Kids all over Niagara-on-the-Lake traded in their sunglasses and beach towels for backpacks and lunch pails as they headed back to school Tuesday.
It was a chaotic and exciting first day back as children and parents arrived at Crossroads Public School in Virgil.
Some were a bit anxious after school buses arrived late for pickup.
Vice-principal Melora Brewster was busy directing parents and students to the rear-yard playground to find their classes while she waited for the big yellow buses to arrive.
“Organizing for first day back is exciting,” Brewster said while greeting students and their parents.
“I love school, right. So I’ve never left school,” she added.
It was also Niagara Regional Police’s 22nd annual back-to-school traffic safety and awareness day.
Officers were set up down the street from Crossroads enforcing speed limits.
“It’s about traffic safety today,” Deputy Chief Brett Flynn said in an interview.
Niagara police run several safety blitzes every year on the first day back to remind drivers and parents alike to be safe, he said.
“We’re in a school zone. So there’s certainly some reduced speeds around here,” he added.
The police set up speed traps near Crossroads, St. Davids Public School and St. Michael Catholic Elementary School throughout the day.
Officers issued 97 tickets and warnings to drivers across the region over the course of the day.
“One death is too many on our roads,” Flynn said.
As a father of four daughters and grandfather to five, Flynn said traffic safety is an especially important issue.
Many on his team expressed similar sentiments.
“I’ve seen young people, people of all ages, lose their lives. And for something that could have been prevented,” Insp. Darrin Forbes said in an interview.
There are many things people can’t control in life but “traffic collisions and fatalities are preventable,” he said.
The officers exchanged occasional high fives with the kids as they monitored traffic.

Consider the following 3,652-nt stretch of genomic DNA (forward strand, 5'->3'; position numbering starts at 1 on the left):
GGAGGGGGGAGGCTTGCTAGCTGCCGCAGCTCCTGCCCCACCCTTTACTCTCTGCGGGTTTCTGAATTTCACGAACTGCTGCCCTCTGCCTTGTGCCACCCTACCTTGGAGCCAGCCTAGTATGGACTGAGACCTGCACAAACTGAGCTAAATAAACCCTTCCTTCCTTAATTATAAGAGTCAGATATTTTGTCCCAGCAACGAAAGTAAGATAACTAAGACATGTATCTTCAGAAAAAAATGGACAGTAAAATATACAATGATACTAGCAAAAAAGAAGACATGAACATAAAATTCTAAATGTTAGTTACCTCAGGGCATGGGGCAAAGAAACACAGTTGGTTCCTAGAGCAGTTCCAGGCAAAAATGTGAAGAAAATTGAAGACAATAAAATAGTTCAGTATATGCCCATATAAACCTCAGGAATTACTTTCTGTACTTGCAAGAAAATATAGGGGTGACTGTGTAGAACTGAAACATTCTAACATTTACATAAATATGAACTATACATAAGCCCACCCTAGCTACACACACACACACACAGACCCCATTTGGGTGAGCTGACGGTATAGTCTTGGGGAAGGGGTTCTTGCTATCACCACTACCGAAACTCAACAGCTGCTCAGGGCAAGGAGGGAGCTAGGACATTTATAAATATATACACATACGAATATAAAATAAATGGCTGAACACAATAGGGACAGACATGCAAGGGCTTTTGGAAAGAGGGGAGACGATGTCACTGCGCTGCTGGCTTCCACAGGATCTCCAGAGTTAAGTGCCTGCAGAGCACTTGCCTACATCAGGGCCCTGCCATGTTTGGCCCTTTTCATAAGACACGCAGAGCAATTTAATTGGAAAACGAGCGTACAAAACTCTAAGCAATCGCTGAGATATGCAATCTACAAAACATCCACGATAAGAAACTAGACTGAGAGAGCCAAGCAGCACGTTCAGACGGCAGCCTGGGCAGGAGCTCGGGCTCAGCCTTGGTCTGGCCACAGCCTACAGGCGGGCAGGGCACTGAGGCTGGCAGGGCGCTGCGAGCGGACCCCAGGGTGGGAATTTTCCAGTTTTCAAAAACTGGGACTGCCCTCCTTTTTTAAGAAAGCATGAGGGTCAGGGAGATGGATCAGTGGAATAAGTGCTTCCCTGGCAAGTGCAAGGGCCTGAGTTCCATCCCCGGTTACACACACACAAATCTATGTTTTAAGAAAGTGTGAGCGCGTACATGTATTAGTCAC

Meanwhile, Adam Martin was dropping off his sons Emeric and Winslow for the first day of school.
Winslow was starting junior kindergarten and Emeric was entering Grade 1.
There were a few masks in the crowd at Crossroads Tuesday morning but families expressed little concern.
“With kids this young, I must be honest, our concerns are not very high,” Martin said.
The government continues to recommend masks to protect against COVID-19, but they remain optional for students.
Martin said his concerns were “negligible at this point,” but he acknowledged that kids with compromised immune systems might still be worried.
Martin’s sentiments were shared by another parent, who stayed behind to watch the students go in at the morning bell.
“We’re not afraid of COVID,” Sandra Bigford said in an interview.
Bigford, who has two kids at Crossroads, in grades 7 and 8, was happy to see her kids back in school where they can get the support they need from their teachers.
“I’m not a teacher. We all have different professions. They’re teachers for a reason,” said Bigford, a sous chef.
Just down the road at St. Michael, the kids got to spend their 11:30 recess with the police.
Det.-Const. Karina Ferretti was entertaining some kindergartners through the fence.
“It’s a good day,” she said.
Ferretti was telling the curious children that police were there to “keep them safe and tell people to slow down.”
After a mostly cloudy day, the sun came out to shine on the final bell of the day.
Police spent the last hour of the school day at St. Davids Public School, patrolling crosswalks and enforcing speed limits along a busy York Road.
When the bell rang at the end of the day, kids came the back door, running headlong into the open arms of parents waiting to meet them.
Loretta Valstar was there to pick up her boys, Caleb and Owen.
She gripped her sons in a playful hug before sharing their silliest faces with The Lake Report.
Ashley and Matt Wasilewicz were also there for the post-class pick up.
Their daughter Roza was sporting an oversized pink backpack and a slight pout.
Her brother Harrison came out with a big smile and a big hug for his mom, then headed home.
As the buses left, the playground calmed and the teachers turned inside to get ready for day two.